WorkForce WV: State unemployment rate drops as leisure, hospitality jobs rebound | News

State unemployment rates continued to slowly drop in May, falling from 5.8% in April to 5.5%, data from WorkForce West Virginia shows.

For the month, employment increased by about 800, to 750,900, while the unemployment rolls dropped by about 2,300, to 43,600.

That still leaves the state with about 16,000 fewer jobs than it had in February 2020, the last month before the COVID-19 pandemic hit. There were also about 6,000 more West Virginians unemployed in May than in February 2020.

Gov. Jim Justice cited the falling unemployment rate during the state COVID-19 briefing Tuesday.

“We still have 43,600 people in West Virginia that are still unemployed,” Justice said. “We want to continue to whittle on that number and continue to see unemployment dropping.”

Justice is one of 25 GOP governors cutting off enhanced federal unemployment benefits before a scheduled Sept. 4 expiration date on the pretense that small businesses, particularly in the restaurant and hospitality industries, are having difficulty filling job openings.

Effective Saturday, thousands of unemployed West Virginians will lose the extra $300 a week benefit, and independent contractors and gig workers, who were receiving $300 a week benefits, will be cut off entirely.

According to WorkForce West Virginia, the leisure and hospitality category saw the highest jump in employment in May, at 1.8%, adding about 1,800 jobs during the month.

Similarly, the arts, entertainment and recreation jobs category saw a 1.0% increase in May, while accommodation and food service increased by 0.8%.

Professional and business services also increased by 1.0% in May, adding about 1,000 jobs.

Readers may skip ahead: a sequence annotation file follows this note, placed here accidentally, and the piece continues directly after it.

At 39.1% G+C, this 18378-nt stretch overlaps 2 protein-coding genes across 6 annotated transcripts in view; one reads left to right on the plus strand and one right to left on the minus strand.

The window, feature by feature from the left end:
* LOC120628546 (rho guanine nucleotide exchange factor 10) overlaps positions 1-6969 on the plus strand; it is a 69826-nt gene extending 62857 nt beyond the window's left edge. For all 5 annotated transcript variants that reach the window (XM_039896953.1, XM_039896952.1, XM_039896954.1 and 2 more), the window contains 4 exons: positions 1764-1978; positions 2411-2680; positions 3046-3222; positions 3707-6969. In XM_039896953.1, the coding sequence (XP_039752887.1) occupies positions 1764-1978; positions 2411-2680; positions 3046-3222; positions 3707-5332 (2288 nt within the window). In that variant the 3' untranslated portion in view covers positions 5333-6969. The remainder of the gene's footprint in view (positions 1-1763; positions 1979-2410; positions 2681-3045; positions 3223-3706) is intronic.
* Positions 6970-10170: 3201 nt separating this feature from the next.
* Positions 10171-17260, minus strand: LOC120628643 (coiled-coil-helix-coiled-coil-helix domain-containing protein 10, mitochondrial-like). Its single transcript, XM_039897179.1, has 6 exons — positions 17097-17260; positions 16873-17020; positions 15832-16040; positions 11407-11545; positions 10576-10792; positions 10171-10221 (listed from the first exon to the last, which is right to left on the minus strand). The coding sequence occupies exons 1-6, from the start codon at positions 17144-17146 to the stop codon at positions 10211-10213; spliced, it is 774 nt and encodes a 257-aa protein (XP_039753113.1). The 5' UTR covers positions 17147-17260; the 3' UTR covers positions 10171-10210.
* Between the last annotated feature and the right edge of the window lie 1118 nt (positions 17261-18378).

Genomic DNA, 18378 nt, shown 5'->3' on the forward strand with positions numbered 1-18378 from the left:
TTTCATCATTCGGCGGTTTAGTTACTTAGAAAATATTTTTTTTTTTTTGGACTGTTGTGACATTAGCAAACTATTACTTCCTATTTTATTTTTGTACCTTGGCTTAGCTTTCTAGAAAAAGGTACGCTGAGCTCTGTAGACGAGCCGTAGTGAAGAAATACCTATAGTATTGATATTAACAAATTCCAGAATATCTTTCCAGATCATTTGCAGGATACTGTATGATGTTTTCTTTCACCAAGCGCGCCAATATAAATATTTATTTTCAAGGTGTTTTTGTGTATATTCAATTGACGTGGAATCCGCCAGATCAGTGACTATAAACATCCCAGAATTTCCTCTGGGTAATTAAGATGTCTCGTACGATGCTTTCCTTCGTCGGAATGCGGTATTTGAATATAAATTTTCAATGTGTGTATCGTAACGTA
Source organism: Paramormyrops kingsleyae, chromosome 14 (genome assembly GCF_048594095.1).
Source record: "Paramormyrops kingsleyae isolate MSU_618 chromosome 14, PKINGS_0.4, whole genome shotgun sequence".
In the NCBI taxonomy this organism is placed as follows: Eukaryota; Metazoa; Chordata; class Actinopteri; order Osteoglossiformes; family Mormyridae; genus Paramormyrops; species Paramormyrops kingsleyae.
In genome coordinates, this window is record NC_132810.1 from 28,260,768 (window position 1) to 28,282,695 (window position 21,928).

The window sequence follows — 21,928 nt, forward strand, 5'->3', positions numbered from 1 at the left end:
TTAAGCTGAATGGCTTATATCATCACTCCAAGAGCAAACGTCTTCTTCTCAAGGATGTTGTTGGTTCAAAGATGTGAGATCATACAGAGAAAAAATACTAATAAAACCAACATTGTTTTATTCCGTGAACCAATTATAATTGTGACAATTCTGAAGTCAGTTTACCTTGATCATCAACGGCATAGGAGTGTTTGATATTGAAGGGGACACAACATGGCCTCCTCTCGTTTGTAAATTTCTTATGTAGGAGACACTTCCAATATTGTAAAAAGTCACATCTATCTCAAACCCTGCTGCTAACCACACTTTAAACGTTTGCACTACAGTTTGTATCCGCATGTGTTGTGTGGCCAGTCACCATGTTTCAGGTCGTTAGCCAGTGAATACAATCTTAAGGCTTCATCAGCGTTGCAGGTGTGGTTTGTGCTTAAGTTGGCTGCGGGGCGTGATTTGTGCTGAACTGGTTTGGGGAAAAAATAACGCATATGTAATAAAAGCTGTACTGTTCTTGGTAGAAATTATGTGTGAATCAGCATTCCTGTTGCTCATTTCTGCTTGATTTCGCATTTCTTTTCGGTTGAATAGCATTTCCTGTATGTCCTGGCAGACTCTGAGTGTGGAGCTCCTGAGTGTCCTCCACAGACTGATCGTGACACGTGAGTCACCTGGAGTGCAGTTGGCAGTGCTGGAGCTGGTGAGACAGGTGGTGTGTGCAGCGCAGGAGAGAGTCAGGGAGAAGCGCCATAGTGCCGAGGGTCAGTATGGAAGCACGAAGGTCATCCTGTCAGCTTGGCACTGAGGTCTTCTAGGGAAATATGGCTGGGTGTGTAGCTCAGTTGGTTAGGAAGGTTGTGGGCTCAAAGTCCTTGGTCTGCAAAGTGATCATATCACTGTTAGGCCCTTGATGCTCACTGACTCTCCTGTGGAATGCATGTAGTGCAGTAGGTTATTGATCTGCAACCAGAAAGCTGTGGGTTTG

Those increases offset job losses for the month in the categories of mining and timber, construction, and manufacturing, which accounted for a total of about 600 jobs lost during May.

Justice announced on May 14 that he would cut off the enhanced unemployment benefits provided as part of the American Rescue Act on June 19, taking as much as $150 million of federal funding out of the state economy, contending that “a lot, lot, lot of folks are scamming the system.”

Justice later conceded the cutoff will hurt some “vulnerable folks” who have not been able to find work during the pandemic, but has not wavered on his decision to cut off the benefits.

“Wages trump unemployment dollars. That’s all there is to it,” Justice said during a May 19 briefing. “At the end of the day, we want people working.”

Since May, Justice has proposed using federal pandemic recovery funds to provide what he has called “signing bonuses,” or cash payments to unemployed residents who return to work and stay on the job for a designated amount of time. He said Tuesday that proposal still remains in the planning stages.

Justice initially proposed the state would provide a $500 bonus, to be matched by the employer, but backed off that plan saying he didn’t want to put “additional pain on our small businesses.”